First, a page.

## 3  2016-06-12 Mike Sullivan      TRUE 2016-06-12 Post-Game      learn
## 4  2016-06-12 Mike Sullivan      TRUE 2016-06-12 Post-Game        lot
## 5  2016-06-12 Mike Sullivan      TRUE 2016-06-12 Post-Game    process
## 6  2016-06-12 Mike Sullivan      TRUE 2016-06-12 Post-Game     people
## 7  2016-06-12 Mike Sullivan      TRUE 2016-06-12 Post-Game   business
## 8  2016-06-12 Mike Sullivan      TRUE 2016-06-12 Post-Game   coaching
## 9  2016-06-12 Mike Sullivan      TRUE 2016-06-12 Post-Game    players
## 10 2016-06-12 Mike Sullivan      TRUE 2016-06-12 Post-Game management
## 11 2016-06-12 Mike Sullivan      TRUE 2016-06-12 Post-Game   scouting
## 12 2016-06-12 Mike Sullivan      TRUE 2016-06-12 Post-Game     people

Let’s make a simple display of the 20 most common words used by each coach and their frequency. We can also make word clouds to display the most common words used by each coach. Note that legends are omitted in some of the plots going forward. Gold coloring refers to Mike Sullivan of the Pittsburgh Penguins, while teal refers to Peter DeBoer of the San Jose Sharks.

## Most Common Words

# Count individual occurrences of each word
coaches.word.count <- coaches.words %>%
  count(Word,Subject) %>%
  ungroup() %>%
  group_by(Subject) %>%
  top_n(20) %>%
  rename(Occurrences = n)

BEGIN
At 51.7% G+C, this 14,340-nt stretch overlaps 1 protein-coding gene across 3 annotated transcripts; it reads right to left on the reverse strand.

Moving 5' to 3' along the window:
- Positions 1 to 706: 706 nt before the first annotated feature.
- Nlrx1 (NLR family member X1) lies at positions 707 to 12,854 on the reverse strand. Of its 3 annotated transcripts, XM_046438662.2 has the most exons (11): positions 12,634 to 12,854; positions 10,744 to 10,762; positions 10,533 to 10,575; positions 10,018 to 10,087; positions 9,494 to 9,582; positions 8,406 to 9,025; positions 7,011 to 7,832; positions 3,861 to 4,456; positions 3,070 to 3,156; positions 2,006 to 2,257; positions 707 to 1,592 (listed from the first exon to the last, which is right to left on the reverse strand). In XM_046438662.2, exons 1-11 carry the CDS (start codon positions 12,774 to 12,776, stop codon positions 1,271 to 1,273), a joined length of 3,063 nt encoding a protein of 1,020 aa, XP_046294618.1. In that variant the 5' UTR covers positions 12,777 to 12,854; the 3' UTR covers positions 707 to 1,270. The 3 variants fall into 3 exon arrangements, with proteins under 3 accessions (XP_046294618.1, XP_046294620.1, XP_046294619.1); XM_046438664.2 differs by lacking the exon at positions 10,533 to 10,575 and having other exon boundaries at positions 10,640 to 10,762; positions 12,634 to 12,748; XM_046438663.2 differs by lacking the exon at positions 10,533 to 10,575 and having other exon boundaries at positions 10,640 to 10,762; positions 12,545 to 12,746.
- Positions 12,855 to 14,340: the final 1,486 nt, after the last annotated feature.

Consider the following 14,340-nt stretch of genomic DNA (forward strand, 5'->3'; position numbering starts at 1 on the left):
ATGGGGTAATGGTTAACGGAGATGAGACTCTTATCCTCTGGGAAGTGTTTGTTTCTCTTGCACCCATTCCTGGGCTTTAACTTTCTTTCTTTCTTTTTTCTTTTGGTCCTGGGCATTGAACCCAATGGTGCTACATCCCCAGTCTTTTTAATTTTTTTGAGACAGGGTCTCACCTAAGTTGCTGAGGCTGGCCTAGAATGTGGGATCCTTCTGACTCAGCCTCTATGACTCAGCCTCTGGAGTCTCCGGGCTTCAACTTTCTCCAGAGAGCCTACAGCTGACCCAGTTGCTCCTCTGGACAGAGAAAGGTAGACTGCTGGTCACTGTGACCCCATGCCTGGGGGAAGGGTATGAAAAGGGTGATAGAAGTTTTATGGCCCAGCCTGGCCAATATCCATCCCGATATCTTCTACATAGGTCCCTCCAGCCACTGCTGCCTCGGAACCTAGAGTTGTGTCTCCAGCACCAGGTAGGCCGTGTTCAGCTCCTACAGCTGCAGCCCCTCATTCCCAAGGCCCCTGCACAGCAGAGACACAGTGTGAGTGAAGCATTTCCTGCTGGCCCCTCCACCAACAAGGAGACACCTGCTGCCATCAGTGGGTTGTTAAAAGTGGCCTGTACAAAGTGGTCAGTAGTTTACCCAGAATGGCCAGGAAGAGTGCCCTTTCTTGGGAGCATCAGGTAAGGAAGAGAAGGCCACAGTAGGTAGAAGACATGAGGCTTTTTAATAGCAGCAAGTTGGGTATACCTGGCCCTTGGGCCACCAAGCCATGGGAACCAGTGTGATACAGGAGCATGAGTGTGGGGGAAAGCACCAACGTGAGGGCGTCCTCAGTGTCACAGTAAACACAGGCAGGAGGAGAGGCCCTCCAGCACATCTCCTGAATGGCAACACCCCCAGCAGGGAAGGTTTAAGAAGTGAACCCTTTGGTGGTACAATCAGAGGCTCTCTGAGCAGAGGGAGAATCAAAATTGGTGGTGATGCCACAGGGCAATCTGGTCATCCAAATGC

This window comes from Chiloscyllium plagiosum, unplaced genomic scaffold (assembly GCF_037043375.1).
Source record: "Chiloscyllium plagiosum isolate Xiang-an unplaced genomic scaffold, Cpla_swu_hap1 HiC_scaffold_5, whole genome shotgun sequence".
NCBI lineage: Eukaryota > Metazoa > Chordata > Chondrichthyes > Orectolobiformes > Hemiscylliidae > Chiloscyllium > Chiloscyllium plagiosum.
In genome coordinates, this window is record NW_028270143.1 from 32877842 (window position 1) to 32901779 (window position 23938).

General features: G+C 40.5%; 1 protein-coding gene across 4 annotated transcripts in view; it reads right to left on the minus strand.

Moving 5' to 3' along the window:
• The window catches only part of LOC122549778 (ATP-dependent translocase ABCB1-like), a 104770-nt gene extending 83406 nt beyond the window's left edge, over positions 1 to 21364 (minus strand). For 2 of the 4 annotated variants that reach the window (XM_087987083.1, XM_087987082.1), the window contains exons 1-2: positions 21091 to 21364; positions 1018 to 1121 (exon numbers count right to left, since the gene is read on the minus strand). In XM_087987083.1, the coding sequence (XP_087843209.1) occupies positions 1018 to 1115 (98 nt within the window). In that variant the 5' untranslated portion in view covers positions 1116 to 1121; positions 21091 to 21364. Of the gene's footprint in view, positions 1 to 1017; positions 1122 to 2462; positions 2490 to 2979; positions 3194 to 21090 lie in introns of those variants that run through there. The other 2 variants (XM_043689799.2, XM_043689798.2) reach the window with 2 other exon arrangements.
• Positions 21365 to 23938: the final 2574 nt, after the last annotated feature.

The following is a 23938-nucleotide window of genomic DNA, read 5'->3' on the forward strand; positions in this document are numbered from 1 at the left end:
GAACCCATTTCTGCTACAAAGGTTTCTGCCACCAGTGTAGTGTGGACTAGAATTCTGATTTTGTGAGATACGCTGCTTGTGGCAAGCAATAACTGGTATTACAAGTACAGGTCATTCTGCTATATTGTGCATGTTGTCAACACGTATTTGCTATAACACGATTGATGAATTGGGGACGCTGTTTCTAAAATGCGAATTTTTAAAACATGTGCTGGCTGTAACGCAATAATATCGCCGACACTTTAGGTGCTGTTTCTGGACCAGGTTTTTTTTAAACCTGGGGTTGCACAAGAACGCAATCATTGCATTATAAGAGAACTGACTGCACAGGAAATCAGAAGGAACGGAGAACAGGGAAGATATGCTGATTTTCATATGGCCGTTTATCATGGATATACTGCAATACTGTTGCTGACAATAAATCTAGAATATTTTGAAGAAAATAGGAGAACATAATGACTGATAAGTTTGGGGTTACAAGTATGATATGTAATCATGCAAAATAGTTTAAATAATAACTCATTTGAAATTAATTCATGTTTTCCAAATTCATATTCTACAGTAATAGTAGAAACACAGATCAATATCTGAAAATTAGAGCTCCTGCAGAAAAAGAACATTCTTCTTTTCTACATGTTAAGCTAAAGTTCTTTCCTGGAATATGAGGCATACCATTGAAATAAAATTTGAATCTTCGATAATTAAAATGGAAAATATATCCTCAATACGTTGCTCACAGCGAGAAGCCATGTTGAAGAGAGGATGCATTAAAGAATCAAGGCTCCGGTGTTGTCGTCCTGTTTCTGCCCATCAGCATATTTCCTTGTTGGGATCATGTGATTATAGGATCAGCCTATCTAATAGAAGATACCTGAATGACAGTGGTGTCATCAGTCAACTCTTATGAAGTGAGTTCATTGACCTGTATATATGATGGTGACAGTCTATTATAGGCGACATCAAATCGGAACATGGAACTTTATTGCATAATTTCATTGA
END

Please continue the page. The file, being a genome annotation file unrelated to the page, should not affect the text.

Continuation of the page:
# Set team colors
team.colors <- c("#c5b358","#007889") # Pittsburgh Gold and San Jose Teal respectively
  
# Plots of 20 most common words by coach
ggplot(data=coaches.word.count,aes(x=Word,y=Occurrences,fill=Subject)) +
  facet_wrap(~Subject, scales="free_y") +
  geom_bar(stat="identity",show.legend=F) +
  scale_fill_manual(values=team.colors) +
  xlab("Word") +
  coord_flip() +
  theme_bw(15)

plot of chunk unnamed-chunk-6

# Word clouds for each coach
coaches.words %>%
  filter(Subject == "Mike Sullivan") %>%
  count(Word) %>%
  with(wordcloud(Word,n,max.words=100,colors=team.colors[1]))

plot of chunk unnamed-chunk-6

coaches.words %>%
  filter(Subject == "Peter DeBoer") %>%
  count(Word) %>%
  with(wordcloud(Word,n,max.words=100,colors=team.colors[2]))

plot of chunk unnamed-chunk-6

These words are more or less what you would expect a hockey coach to be saying in an interview. The most frequent word used by each coach is ‘game’, and they both use several derivatives of the word ‘play’. There are also plenty of references to hockey-specific subjects, such as ‘puck’ and ‘net’. All in all, no real surprises (or insight) here.